Dell's Descent: Analysts Tiptoe Through Minefield
Dell continues its descent into some kind of financial hell, and analysts on the Street are getting increasingly frustrated by having to tiptoe through a minefield.
I wrote about this the first week of March, right before the company released its earnings, which were a mixed bag at best. But now, we get from the company the harshest language yet that Dell's finance office is beset by a lack of discipline, and maybe so much worse.
And now the concern is just how high this scandal may travel.
In the company's press release, Dell's internal audit committee "identified a number of accounting errors, evidence of misconduct and deficiencies in the financial control environment." Ouch. But beyond the big themes, the company's release announcing another delay in the filing of its annual report is shockingly short on specifics. And that could be a devastating warning sign.
Let's recap the timeline for a sec: Last August, Dell disclosed an "informal SEC inquiry" into the company. Trouble is, that informal inquiry had actually been going on for a year before Dell said anything. "Informal" turned "formal" a month later. Six weeks after that, Dell CFO James Schneider suddenly "retired." He was replaced in an eyebrow-raising move by board member Donald Carty, AMR's former CEO who was now chairman of Dell's internal audit committee investigating the company's financial activity. Some on the Street questioned how a guy investigating a department could then step in as that same department's new leader. A few short weeks later, CEO Kevin Rollins was shown the door, with some Dell watchers saying his unceremonious exit was at least in part tied to the ongoing financial investigation.
Pretty high-end fall-guys, if that's what they turn out to be.
Trouble for Michael Dell himself is Sarbannes-Oxley which holds a CEO and CFO responsible for the financial activity of the company. The formal SEC investigation stretches back to the early part of 2002. Michael Dell held the CEO title through the end of 2004. If the SEC finds wrongdoing, it could implicate BOTH Rollins AND Dell. Roger Kay at Endpoint Technologies doesn't' think Dell himself will be painted by the investigation. But he and the company are certainly being tainted by the investigation.
When Michael Dell returned to the company to succeed Rollins as CEO, he was heralded as the saving grace the company needed to get itself back on track. But if he's rolled up in the investigation too, it could forestall any chance of his turnaround gaining traction.
Call it a "Traction Distraction."
"I got indications from Dell management that essentially the magnitude of the problem is not that great. It is cosmetic, rather than structural. It will be annoying but they can clear it up. There will be probably be a back payment, fines, but they won't take the company under," says Endpoint's Kay.
"If it were the case that Michael Dell was somehow involved personally and might have to leave the company, certainly that doesn't mean for us that Dell goes away. I think it will sell more papers, a lot more scandal, but from a business model, and from a Dell business perspective, I believe structural changes are already underway," Clay Sumner at Friedman Billings Ramsay tells me. "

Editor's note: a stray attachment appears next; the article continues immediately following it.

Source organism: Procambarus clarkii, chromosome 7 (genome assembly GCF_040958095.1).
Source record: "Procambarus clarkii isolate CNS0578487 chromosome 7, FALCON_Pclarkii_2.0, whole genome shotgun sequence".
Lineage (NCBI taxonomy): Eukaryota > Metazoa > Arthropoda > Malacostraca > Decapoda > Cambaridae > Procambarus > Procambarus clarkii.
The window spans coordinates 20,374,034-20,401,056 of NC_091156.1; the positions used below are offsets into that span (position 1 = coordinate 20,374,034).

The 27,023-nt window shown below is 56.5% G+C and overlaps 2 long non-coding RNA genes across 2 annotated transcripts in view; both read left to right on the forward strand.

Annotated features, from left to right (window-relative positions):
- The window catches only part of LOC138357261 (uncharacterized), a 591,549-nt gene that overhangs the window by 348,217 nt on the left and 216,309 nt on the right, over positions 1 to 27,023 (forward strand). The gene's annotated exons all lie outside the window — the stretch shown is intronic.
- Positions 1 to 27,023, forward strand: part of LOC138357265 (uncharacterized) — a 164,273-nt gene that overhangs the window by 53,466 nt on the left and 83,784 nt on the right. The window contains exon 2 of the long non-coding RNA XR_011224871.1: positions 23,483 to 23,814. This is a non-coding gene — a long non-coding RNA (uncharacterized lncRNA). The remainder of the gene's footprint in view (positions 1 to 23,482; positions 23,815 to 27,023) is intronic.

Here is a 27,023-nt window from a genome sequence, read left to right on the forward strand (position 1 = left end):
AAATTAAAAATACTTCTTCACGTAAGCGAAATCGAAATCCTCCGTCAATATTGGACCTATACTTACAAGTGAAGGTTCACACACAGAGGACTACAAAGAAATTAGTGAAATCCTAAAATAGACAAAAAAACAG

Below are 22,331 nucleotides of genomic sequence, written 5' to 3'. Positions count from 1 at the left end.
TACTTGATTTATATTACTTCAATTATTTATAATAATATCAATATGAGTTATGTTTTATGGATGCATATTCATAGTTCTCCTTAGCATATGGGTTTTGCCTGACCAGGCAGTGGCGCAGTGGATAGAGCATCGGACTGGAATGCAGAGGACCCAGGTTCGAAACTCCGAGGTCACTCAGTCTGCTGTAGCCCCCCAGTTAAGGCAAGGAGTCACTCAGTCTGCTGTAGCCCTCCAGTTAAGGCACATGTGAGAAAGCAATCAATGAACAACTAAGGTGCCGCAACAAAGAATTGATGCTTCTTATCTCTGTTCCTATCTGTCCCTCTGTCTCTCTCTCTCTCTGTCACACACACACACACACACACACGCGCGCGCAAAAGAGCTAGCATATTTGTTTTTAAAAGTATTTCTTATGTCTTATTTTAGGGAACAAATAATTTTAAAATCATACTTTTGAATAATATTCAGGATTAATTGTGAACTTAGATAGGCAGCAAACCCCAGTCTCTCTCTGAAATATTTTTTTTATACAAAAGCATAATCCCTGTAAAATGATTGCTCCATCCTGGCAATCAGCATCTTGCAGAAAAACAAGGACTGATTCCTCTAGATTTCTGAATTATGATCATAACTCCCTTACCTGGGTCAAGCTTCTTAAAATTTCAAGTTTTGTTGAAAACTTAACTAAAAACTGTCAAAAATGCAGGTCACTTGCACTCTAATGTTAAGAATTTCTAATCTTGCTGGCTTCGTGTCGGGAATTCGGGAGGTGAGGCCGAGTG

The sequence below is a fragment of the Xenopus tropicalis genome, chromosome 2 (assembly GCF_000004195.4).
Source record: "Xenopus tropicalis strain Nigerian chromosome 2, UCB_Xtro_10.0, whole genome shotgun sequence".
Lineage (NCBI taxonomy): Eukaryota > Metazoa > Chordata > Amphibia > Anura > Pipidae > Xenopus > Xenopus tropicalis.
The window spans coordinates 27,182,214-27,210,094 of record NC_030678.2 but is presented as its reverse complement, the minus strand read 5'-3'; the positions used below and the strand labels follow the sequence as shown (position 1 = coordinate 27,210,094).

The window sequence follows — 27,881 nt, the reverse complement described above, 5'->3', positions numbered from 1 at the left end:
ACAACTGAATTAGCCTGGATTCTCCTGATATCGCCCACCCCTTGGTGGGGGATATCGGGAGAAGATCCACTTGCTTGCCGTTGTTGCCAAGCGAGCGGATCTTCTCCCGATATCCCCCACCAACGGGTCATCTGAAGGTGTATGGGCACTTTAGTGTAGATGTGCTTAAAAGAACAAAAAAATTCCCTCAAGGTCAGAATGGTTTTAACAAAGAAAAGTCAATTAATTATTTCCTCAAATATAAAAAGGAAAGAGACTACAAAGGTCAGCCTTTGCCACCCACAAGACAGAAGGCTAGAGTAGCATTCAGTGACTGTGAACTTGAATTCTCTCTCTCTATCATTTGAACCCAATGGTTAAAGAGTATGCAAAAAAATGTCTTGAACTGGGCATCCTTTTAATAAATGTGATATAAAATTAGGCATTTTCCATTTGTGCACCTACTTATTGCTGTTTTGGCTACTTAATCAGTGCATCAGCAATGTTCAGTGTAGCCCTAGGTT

This side-drama is yet another distraction plaguing the sputtering company. A formal SEC investigation; the departures of Dell's top two executives; a class-action lawsuit alleging vast insider-trading; allegations of a billion-dollar kickback scheme involving Intel and that company's back-door payoffs to keep Dell from using chips from Intel rival AMD, a claim Intel has denied; and then of course, ongoing marketshare losses to Hewlett-Packard.
What's an investor to do? Sit on the sidelines or dump? This is a tough one. Dell is a big company with more than $12 billion cash and investments on the balance sheet. It clearly has worth. Value. But growth and margins are serious concerns and there are few voices on the Street saying this company can return to $30 a share any time soon.
"When you are dealing with companies and stocks that smell like there is a dumpster nearby, you have to really look at the balance sheet to start," says Tom Gardner, Motley Fool's CEO. This is a company that has more than $12 billion of cash and interest on their balance sheet. So this is not material from a financial standpoint. It is really reputational damage and I think this is something that Michael Dell has to demonstrate going forward that this company is going to do a world class job in reporting its results to investors."
The problem goes back to transparency. Dell has not yet communicated any specific strategic changes that will turn the company around. And there's a serious thirst for those specifics. Investors say one of two things is happening: there's a turnaround strategy in place and the company is quietly going about implementing it. Or, there are no details of a turnaround strategy because Michael Dell and his lieutenants haven't come up with one yet.
"We are not optimistic that Dell gets its Mojo back," says FBR's Sumner. "Since we don't know what Dell's stated plan is, buying the shares right now really to us represents taking a leap of faith. And with the business model changes and the margin implications that we think may be underway, in our view it's not justified right now to take that leap without at least knowing what the plan is."
Tough times for Dell that may get a whole lot worse before they begin to get better. "If" they begin to get better.
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